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Positive partnership

Local Indigenous students and business across the New England region of Northern New South Wales are reaping the benefits of a school based trainee initiative being coordinated by the Aboriginal Employment Strategy (AES) and the Cotton Research and Development Corporation (CRDC).

Now in its 10th year of operation, the initiative places Indigenous students with local employers across a growing range of industries, providing work place skills and valuable work experience, and in some cases, full-time employment.

The CRDC funded positions (specifically targeting Indigenous students starting year 11 and 12) are part of a broader AES school based trainee program that aims to strengthen communities by providing pathways for young Indigenous people into the labour force and tertiary education.

Natalie Tighe, an AES Account Consultant for the Careers Preparatory Program in the New England region has been working with the CRDC to help coordinate CRDC funded and co-funded trainee positions for 10 years. Natalie’s service area is a particularly large one, stretching from Goondiwindi in Southern Queensland to as far south as Tamworth in New South Wales. Natalie works closely with all Indigenous school based trainees from across the region.

“We’ve had quite a bit of success with several of our trainees being retained as full-time employees post HSC with their host employers, but we also make sure to follow up with all students, getting them into recruitment services and finding other opportunities for them,” explains Natalie.

“We currently have school based trainees working in Government jobs, we’ve got a student with DOCS (Department of Community Services), a student with Auto-Pro, we’ve got four major banks involved, the CSIRO, and that’s just what I’m doing in my region.”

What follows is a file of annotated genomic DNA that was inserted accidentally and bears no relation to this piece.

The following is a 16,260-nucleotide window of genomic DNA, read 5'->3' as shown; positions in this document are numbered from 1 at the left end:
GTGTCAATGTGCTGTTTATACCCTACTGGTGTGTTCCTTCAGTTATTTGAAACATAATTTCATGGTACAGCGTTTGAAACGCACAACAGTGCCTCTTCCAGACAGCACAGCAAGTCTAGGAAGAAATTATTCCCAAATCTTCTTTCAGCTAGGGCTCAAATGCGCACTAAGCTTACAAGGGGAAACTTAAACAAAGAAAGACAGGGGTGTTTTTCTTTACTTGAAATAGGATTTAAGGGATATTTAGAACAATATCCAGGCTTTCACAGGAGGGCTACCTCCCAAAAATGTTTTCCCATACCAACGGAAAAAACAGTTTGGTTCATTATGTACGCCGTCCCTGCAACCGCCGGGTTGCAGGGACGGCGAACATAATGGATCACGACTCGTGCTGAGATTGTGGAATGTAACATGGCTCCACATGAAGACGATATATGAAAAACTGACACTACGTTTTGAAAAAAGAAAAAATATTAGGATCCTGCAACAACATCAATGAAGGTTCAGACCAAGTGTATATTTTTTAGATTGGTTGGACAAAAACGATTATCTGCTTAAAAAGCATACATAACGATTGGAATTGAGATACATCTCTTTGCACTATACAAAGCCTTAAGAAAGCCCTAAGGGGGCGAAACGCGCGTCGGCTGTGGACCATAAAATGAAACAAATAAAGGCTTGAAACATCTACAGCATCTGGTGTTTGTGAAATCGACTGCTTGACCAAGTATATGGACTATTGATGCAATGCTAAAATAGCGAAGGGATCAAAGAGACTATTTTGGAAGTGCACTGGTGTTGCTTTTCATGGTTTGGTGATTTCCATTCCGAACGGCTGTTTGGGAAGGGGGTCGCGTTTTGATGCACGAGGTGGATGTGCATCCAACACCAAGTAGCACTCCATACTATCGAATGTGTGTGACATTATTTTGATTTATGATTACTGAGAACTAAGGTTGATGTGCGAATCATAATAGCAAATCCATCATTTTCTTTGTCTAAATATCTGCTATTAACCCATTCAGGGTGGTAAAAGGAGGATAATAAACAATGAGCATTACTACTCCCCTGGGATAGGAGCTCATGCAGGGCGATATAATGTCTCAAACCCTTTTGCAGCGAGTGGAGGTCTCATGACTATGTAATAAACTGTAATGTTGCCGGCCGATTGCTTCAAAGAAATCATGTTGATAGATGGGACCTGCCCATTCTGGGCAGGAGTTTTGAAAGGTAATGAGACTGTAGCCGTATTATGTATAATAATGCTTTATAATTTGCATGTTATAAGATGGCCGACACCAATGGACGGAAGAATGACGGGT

Sharon Downes is the Senior Research Scientist at the CSIRO, based at the Australian Cotton Institute in Narrabri in New South Wales. The CSIRO are currently hosting one CRDC co-funded Indigenous trainee, having previously hosted several other Indigenous students who have utilised their traineeship to gain employment or further their tertiary education.

“We have a very supportive, vibrant culture at the CSIRO, so it’s a good place to work and there is a lot of resources throughout the organisation to help the students through,” says Sharon, “but also, from the AES and their side of things, Natalie’s constantly in touch with the students and if they have any problems she can help the students in working towards resolving them.”

Sharon also points out the added benefits of the funding provided by the CRDC in allowing the CSIRO to offer a broader range of training opportunities.

“By partnering with the CRDC we can offer more placements,” explains Sharon, “we have the capacity here and the willingness for offering traineeships, but we also need the financial support to be able to support the students during their placement, so by partnering with the CRDC we can offer more students more placements.”

From the CRDC’s point of view, funding and co-funding Indigenous traineeships serves to strengthen regional cotton farming communities by creating a skilled labour force for the future.